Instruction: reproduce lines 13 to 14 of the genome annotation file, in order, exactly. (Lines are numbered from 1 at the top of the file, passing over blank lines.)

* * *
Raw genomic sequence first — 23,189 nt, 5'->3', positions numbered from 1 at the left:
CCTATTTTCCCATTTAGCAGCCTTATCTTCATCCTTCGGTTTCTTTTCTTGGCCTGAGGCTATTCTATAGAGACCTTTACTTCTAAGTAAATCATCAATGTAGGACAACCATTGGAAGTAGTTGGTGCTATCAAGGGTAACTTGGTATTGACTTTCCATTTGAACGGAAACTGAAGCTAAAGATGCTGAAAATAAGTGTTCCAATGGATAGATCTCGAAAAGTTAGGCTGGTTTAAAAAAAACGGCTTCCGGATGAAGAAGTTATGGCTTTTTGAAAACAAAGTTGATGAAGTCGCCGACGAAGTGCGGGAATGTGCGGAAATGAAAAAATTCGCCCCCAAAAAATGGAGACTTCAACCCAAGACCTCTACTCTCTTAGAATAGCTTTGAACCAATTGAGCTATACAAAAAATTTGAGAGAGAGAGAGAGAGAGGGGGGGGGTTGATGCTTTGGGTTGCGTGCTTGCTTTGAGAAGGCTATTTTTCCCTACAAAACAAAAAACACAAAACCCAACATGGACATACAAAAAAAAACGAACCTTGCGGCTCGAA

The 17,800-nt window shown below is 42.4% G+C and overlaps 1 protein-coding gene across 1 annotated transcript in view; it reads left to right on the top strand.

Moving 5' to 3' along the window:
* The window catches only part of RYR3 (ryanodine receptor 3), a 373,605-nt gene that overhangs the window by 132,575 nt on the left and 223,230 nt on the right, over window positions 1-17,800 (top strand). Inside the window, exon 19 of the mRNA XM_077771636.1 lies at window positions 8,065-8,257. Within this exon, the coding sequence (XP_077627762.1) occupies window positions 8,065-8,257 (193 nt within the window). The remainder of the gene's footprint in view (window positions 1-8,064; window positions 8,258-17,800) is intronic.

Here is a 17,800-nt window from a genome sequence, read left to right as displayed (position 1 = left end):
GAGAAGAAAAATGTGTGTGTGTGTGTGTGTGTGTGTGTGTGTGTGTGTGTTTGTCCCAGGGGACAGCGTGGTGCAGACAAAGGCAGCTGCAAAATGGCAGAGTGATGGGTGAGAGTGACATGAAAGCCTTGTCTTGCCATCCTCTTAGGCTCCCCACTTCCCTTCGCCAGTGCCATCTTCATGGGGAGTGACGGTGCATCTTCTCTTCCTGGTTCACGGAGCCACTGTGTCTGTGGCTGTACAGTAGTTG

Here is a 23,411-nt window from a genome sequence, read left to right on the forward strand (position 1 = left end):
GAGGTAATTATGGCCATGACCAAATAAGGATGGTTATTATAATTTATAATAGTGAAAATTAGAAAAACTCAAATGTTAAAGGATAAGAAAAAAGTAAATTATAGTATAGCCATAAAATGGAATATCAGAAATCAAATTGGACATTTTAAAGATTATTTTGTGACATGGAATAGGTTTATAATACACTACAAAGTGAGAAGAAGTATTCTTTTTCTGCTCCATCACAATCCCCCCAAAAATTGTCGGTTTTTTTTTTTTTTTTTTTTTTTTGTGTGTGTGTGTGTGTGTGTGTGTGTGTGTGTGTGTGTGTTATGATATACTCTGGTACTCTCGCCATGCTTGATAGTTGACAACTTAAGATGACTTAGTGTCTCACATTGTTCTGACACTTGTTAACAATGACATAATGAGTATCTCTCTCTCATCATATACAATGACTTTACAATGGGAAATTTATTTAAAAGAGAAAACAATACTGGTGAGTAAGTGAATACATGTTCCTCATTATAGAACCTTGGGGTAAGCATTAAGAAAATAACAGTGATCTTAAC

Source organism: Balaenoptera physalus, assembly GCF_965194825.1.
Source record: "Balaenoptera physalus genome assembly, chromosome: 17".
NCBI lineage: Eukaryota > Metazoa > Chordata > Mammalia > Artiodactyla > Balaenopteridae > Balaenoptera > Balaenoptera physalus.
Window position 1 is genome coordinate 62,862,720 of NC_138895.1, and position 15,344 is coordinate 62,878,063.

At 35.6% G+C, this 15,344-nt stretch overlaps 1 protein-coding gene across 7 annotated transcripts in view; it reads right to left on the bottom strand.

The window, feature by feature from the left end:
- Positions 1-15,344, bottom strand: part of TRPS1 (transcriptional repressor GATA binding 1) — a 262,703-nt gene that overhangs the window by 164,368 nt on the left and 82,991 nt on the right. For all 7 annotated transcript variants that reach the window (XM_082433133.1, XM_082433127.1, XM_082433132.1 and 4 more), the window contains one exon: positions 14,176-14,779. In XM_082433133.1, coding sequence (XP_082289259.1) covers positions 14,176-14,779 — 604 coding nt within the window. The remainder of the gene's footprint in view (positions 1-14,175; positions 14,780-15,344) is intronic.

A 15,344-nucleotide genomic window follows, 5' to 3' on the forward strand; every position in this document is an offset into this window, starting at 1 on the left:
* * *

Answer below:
Window position 1 is genome coordinate 62,862,720 of NC_138895.1, and position 15,344 is coordinate 62,878,063.

At 35.6% G+C, this 15,344-nt stretch overlaps 1 protein-coding gene across 7 annotated transcripts in view; it reads right to left on the bottom strand.